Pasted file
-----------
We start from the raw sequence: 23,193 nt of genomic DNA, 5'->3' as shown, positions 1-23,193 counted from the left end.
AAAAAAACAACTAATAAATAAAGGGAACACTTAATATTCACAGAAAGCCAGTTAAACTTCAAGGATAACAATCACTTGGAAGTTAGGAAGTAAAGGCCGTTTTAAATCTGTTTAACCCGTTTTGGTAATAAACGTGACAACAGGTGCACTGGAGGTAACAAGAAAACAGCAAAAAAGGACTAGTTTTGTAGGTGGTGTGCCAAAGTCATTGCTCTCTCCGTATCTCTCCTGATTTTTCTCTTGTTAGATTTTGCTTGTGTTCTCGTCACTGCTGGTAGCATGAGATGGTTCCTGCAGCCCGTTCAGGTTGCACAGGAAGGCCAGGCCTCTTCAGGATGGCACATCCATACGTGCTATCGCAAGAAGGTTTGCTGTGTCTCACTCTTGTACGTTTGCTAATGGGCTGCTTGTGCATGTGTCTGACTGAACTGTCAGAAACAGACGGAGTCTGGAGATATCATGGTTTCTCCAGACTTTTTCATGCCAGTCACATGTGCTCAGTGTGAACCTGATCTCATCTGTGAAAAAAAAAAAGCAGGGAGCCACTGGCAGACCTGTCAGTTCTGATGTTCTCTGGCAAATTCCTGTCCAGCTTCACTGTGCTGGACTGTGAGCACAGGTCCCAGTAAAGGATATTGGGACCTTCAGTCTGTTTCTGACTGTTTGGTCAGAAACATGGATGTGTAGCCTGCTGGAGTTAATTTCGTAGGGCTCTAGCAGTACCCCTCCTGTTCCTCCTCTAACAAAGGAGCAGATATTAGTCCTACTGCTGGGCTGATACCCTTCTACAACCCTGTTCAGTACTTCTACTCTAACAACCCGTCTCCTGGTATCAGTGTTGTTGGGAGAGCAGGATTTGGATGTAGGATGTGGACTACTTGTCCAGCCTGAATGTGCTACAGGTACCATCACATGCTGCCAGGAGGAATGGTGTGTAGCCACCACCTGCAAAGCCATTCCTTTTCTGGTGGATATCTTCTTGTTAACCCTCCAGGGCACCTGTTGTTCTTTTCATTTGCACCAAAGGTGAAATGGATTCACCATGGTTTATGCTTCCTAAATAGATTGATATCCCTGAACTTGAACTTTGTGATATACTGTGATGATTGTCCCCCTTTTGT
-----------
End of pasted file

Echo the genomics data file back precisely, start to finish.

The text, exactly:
We start from the raw sequence: 23,193 nt of genomic DNA, 5'->3' as shown, positions 1-23,193 counted from the left end.
AAAAAAACAACTAATAAATAAAGGGAACACTTAATATTCACAGAAAGCCAGTTAAACTTCAAGGATAACAATCACTTGGAAGTTAGGAAGTAAAGGCCGTTTTAAATCTGTTTAACCCGTTTTGGTAATAAACGTGACAACAGGTGCACTGGAGGTAACAAGAAAACAGCAAAAAAGGACTAGTTTTGTAGGTGGTGTGCCAAAGTCATTGCTCTCTCCGTATCTCTCCTGATTTTTCTCTTGTTAGATTTTGCTTGTGTTCTCGTCACTGCTGGTAGCATGAGATGGTTCCTGCAGCCCGTTCAGGTTGCACAGGAAGGCCAGGCCTCTTCAGGATGGCACATCCATACGTGCTATCGCAAGAAGGTTTGCTGTGTCTCACTCTTGTACGTTTGCTAATGGGCTGCTTGTGCATGTGTCTGACTGAACTGTCAGAAACAGACGGAGTCTGGAGATATCATGGTTTCTCCAGACTTTTTCATGCCAGTCACATGTGCTCAGTGTGAACCTGATCTCATCTGTGAAAAAAAAAAAGCAGGGAGCCACTGGCAGACCTGTCAGTTCTGATGTTCTCTGGCAAATTCCTGTCCAGCTTCACTGTGCTGGACTGTGAGCACAGGTCCCAGTAAAGGATATTGGGACCTTCAGTCTGTTTCTGACTGTTTGGTCAGAAACATGGATGTGTAGCCTGCTGGAGTTAATTTCGTAGGGCTCTAGCAGTACCCCTCCTGTTCCTCCTCTAACAAAGGAGCAGATATTAGTCCTACTGCTGGGCTGATACCCTTCTACAACCCTGTTCAGTACTTCTACTCTAACAACCCGTCTCCTGGTATCAGTGTTGTTGGGAGAGCAGGATTTGGATGTAGGATGTGGACTACTTGTCCAGCCTGAATGTGCTACAGGTACCATCACATGCTGCCAGGAGGAATGGTGTGTAGCCACCACCTGCAAAGCCATTCCTTTTCTGGTGGATATCTTCTTGTTAACCCTCCAGGGCACCTGTTGTTCTTTTCATTTGCACCAAAGGTGAAATGGATTCACCATGGTTTATGCTTCCTAAATAGATTGATATCCCTGAACTTGAACTTTGTGATATACTGTGATGATTGTCCCCCTTTTGT